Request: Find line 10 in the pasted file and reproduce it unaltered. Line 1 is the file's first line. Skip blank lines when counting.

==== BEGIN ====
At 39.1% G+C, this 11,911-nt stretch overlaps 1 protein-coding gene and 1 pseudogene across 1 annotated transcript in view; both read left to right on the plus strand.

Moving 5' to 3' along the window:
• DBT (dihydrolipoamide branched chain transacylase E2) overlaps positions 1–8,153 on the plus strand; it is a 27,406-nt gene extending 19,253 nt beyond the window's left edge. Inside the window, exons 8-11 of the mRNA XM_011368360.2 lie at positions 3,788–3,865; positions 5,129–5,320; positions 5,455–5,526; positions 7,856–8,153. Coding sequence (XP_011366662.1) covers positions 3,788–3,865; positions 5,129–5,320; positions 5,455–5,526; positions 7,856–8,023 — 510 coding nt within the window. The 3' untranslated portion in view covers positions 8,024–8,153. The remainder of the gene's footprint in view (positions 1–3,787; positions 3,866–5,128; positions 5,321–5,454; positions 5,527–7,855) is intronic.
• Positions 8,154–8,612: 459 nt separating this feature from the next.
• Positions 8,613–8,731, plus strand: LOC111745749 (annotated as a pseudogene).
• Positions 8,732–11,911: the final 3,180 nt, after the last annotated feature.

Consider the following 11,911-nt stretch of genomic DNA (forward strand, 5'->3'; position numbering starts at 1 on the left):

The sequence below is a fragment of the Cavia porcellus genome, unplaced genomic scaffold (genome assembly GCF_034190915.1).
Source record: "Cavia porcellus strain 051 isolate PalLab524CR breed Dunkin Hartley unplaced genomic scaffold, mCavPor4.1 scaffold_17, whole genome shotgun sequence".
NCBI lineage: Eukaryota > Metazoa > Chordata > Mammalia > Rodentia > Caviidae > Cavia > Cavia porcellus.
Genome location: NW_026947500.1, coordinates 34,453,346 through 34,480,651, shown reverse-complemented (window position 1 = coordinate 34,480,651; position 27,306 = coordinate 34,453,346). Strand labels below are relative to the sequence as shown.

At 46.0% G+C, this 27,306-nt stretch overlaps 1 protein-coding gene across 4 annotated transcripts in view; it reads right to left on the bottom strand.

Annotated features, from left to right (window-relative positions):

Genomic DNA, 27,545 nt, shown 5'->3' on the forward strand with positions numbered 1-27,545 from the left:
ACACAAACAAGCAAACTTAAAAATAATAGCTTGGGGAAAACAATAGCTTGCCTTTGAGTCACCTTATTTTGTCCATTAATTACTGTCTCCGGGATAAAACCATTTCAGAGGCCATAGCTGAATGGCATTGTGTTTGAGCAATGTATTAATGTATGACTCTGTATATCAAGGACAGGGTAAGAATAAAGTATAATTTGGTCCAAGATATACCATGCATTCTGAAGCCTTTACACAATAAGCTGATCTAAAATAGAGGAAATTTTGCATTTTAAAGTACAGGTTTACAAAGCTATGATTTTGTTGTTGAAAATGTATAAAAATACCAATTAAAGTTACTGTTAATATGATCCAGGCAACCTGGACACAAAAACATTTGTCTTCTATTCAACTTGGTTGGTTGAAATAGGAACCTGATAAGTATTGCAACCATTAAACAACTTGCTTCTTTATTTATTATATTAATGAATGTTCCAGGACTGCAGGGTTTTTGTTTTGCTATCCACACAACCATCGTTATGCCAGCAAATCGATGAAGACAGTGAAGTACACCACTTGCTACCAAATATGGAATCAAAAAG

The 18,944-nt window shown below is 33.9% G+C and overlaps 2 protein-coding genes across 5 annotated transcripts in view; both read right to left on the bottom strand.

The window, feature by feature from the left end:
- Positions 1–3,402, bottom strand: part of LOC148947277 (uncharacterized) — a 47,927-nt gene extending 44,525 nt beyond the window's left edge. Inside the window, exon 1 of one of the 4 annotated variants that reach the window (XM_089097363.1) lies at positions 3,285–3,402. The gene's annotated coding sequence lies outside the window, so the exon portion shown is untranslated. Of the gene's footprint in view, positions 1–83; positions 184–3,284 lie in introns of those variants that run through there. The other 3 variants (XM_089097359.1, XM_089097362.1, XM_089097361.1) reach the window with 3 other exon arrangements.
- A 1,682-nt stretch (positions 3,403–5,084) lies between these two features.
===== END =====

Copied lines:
NCBI lineage: Eukaryota > Metazoa > Chordata > Mammalia > Rodentia > Caviidae > Cavia > Cavia porcellus.